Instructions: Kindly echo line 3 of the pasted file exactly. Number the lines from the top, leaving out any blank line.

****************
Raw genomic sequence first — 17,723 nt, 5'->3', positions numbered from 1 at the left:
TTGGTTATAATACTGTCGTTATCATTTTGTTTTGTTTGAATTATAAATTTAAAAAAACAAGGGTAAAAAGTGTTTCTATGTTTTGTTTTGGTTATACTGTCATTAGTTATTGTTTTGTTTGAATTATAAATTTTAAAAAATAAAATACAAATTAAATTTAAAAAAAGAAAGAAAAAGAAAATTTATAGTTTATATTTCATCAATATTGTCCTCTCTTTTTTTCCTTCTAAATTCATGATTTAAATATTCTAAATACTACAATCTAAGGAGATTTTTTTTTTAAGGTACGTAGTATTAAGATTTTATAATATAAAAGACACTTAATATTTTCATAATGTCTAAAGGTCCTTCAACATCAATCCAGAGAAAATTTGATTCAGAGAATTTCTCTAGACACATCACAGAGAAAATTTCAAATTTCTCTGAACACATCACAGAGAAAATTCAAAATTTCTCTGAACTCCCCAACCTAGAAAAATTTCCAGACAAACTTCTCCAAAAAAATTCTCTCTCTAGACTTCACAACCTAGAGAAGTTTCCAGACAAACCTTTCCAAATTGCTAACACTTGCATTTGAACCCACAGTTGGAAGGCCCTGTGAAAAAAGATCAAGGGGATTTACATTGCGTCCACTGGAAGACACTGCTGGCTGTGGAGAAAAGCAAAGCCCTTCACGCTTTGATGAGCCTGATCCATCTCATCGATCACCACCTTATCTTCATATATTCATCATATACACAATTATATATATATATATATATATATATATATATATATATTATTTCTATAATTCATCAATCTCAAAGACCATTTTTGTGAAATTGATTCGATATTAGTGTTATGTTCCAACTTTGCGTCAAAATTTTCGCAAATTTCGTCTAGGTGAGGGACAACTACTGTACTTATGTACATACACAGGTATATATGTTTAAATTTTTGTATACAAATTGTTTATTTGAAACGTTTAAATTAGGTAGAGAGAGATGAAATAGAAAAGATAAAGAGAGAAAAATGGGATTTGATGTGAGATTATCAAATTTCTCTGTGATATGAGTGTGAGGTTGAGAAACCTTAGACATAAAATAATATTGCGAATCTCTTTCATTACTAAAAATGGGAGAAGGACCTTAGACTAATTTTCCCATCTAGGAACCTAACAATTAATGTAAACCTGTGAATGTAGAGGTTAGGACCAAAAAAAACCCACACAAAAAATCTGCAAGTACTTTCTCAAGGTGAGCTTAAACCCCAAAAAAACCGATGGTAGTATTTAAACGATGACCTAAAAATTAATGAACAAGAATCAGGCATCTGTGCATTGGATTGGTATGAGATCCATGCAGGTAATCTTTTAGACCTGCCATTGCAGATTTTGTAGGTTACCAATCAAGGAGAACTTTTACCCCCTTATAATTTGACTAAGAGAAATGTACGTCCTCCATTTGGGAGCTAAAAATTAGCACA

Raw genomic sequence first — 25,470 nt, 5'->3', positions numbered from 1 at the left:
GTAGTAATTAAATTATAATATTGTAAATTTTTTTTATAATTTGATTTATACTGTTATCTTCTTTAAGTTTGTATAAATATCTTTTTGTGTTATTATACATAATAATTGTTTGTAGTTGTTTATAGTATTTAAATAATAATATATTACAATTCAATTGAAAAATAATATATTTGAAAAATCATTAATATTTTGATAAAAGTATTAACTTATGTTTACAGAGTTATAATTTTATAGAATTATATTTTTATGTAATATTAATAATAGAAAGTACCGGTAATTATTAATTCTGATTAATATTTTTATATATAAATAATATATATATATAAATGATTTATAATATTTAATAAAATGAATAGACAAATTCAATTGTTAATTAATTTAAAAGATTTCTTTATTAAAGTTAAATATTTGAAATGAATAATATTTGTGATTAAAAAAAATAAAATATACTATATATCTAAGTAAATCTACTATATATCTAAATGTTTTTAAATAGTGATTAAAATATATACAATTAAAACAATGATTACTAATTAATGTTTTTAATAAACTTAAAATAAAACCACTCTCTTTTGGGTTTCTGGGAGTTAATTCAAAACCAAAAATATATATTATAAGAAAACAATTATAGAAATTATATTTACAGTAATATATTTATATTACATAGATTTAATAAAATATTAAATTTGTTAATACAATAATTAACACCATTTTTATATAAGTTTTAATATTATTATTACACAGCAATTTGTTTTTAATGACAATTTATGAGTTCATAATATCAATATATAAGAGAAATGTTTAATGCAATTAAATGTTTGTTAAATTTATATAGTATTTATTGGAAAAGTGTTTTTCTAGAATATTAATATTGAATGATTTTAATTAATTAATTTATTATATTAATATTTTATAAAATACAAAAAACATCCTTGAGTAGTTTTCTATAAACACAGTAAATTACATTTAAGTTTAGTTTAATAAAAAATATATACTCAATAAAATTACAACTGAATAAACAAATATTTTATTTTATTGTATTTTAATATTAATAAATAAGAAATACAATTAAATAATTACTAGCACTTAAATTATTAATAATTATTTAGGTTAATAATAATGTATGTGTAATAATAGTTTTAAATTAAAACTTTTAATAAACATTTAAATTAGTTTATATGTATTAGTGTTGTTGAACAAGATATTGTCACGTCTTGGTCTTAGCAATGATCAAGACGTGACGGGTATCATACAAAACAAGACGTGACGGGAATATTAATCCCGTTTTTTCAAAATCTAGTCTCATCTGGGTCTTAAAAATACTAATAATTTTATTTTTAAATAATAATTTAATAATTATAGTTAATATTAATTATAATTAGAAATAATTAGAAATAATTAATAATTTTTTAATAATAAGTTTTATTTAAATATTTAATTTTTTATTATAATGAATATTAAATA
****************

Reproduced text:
Raw genomic sequence first — 25,470 nt, 5'->3', positions numbered from 1 at the left: